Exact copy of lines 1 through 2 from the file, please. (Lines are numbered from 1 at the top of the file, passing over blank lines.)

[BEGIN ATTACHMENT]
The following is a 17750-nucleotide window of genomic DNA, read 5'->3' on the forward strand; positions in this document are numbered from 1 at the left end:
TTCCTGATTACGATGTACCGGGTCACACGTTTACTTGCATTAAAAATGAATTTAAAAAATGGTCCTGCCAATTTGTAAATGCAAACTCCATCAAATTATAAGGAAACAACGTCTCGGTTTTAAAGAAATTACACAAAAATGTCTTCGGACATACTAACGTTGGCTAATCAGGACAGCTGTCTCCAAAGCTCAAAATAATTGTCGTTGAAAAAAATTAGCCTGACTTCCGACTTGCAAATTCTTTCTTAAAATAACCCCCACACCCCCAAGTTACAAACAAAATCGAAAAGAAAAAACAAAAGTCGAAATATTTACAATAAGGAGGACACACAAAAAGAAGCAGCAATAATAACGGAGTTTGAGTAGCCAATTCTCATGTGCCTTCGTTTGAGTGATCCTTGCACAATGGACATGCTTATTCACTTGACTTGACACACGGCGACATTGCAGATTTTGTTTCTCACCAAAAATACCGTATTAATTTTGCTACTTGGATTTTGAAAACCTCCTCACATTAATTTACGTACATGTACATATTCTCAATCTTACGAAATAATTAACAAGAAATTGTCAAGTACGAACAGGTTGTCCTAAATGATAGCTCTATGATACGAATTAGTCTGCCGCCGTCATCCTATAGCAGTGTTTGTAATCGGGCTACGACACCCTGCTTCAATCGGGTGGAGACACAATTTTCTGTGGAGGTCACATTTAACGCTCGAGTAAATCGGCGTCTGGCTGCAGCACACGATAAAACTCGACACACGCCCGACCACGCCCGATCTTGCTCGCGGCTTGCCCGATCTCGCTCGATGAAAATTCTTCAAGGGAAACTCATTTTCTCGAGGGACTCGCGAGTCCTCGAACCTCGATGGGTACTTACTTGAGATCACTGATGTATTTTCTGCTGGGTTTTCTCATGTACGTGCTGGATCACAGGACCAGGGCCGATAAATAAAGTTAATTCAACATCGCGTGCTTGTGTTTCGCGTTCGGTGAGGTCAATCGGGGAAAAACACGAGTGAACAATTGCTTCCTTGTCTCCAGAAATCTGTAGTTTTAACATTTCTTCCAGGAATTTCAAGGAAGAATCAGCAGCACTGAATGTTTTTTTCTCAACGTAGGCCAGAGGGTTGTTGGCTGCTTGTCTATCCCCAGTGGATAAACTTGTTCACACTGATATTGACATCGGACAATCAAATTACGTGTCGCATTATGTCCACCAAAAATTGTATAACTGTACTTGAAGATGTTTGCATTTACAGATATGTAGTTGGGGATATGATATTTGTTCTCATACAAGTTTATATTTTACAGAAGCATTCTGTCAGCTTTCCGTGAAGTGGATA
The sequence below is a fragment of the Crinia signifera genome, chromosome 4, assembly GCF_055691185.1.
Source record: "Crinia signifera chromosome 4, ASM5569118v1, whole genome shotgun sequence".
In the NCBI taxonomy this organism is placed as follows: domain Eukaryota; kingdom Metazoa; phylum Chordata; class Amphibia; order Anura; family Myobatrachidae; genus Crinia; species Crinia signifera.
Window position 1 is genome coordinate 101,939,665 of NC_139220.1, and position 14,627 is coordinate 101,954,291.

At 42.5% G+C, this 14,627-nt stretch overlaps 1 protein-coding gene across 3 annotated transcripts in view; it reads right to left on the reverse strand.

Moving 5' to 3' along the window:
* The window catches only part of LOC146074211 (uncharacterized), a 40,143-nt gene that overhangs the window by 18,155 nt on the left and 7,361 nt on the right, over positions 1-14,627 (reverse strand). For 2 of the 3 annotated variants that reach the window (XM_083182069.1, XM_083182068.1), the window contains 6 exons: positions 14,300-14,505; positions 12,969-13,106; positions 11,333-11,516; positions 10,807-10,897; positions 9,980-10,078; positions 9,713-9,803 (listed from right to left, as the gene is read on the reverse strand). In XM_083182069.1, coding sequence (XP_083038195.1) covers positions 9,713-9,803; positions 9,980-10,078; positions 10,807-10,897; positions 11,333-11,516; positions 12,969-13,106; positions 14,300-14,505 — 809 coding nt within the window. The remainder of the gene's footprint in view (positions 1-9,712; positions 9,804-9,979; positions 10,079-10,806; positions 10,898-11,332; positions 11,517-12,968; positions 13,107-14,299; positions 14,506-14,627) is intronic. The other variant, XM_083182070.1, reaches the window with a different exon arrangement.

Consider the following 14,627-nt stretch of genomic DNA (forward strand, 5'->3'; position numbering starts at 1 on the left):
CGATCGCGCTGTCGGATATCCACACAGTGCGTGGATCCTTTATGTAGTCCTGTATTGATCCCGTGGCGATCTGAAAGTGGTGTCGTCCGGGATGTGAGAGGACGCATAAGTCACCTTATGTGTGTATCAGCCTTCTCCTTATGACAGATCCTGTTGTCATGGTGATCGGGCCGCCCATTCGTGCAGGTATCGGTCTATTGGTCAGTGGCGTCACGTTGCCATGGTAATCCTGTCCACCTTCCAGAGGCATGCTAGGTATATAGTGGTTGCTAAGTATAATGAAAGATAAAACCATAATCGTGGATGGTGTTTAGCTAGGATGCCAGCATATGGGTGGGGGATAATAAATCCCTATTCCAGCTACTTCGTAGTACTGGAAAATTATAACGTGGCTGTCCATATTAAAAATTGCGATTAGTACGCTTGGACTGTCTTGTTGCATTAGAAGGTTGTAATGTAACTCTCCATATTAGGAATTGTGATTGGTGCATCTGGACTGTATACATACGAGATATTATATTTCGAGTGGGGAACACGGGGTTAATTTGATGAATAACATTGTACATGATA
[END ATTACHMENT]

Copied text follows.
The following is a 17750-nucleotide window of genomic DNA, read 5'->3' on the forward strand; positions in this document are numbered from 1 at the left end:
TTCCTGATTACGATGTACCGGGTCACACGTTTACTTGCATTAAAAATGAATTTAAAAAATGGTCCTGCCAATTTGTAAATGCAAACTCCATCAAATTATAAGGAAACAACGTCTCGGTTTTAAAGAAATTACACAAAAATGTCTTCGGACATACTAACGTTGGCTAATCAGGACAGCTGTCTCCAAAGCTCAAAATAATTGTCGTTGAAAAAAATTAGCCTGACTTCCGACTTGCAAATTCTTTCTTAAAATAACCCCCACACCCCCAAGTTACAAACAAAATCGAAAAGAAAAAACAAAAGTCGAAATATTTACAATAAGGAGGACACACAAAAAGAAGCAGCAATAATAACGGAGTTTGAGTAGCCAATTCTCATGTGCCTTCGTTTGAGTGATCCTTGCACAATGGACATGCTTATTCACTTGACTTGACACACGGCGACATTGCAGATTTTGTTTCTCACCAAAAATACCGTATTAATTTTGCTACTTGGATTTTGAAAACCTCCTCACATTAATTTACGTACATGTACATATTCTCAATCTTACGAAATAATTAACAAGAAATTGTCAAGTACGAACAGGTTGTCCTAAATGATAGCTCTATGATACGAATTAGTCTGCCGCCGTCATCCTATAGCAGTGTTTGTAATCGGGCTACGACACCCTGCTTCAATCGGGTGGAGACACAATTTTCTGTGGAGGTCACATTTAACGCTCGAGTAAATCGGCGTCTGGCTGCAGCACACGATAAAACTCGACACACGCCCGACCACGCCCGATCTTGCTCGCGGCTTGCCCGATCTCGCTCGATGAAAATTCTTCAAGGGAAACTCATTTTCTCGAGGGACTCGCGAGTCCTCGAACCTCGATGGGTACTTACTTGAGATCACTGATGTATTTTCTGCTGGGTTTTCTCATGTACGTGCTGGATCACAGGACCAGGGCCGATAAATAAAGTTAATTCAACATCGCGTGCTTGTGTTTCGCGTTCGGTGAGGTCAATCGGGGAAAAACACGAGTGAACAATTGCTTCCTTGTCTCCAGAAATCTGTAGTTTTAACATTTCTTCCAGGAATTTCAAGGAAGAATCAGCAGCACTGAATGTTTTTTTCTCAACGTAGGCCAGAGGGTTGTTGGCTGCTTGTCTATCCCCAGTGGATAAACTTGTTCACACTGATATTGACATCGGACAATCAAATTACGTGTCGCATTATGTCCACCAAAAATTGTATAACTGTACTTGAAGATGTTTGCATTTACAGATATGTAGTTGGGGATATGATATTTGTTCTCATACAAGTTTATATTTTACAGAAGCATTCTGTCAGCTTTCCGTGAAGTGGATA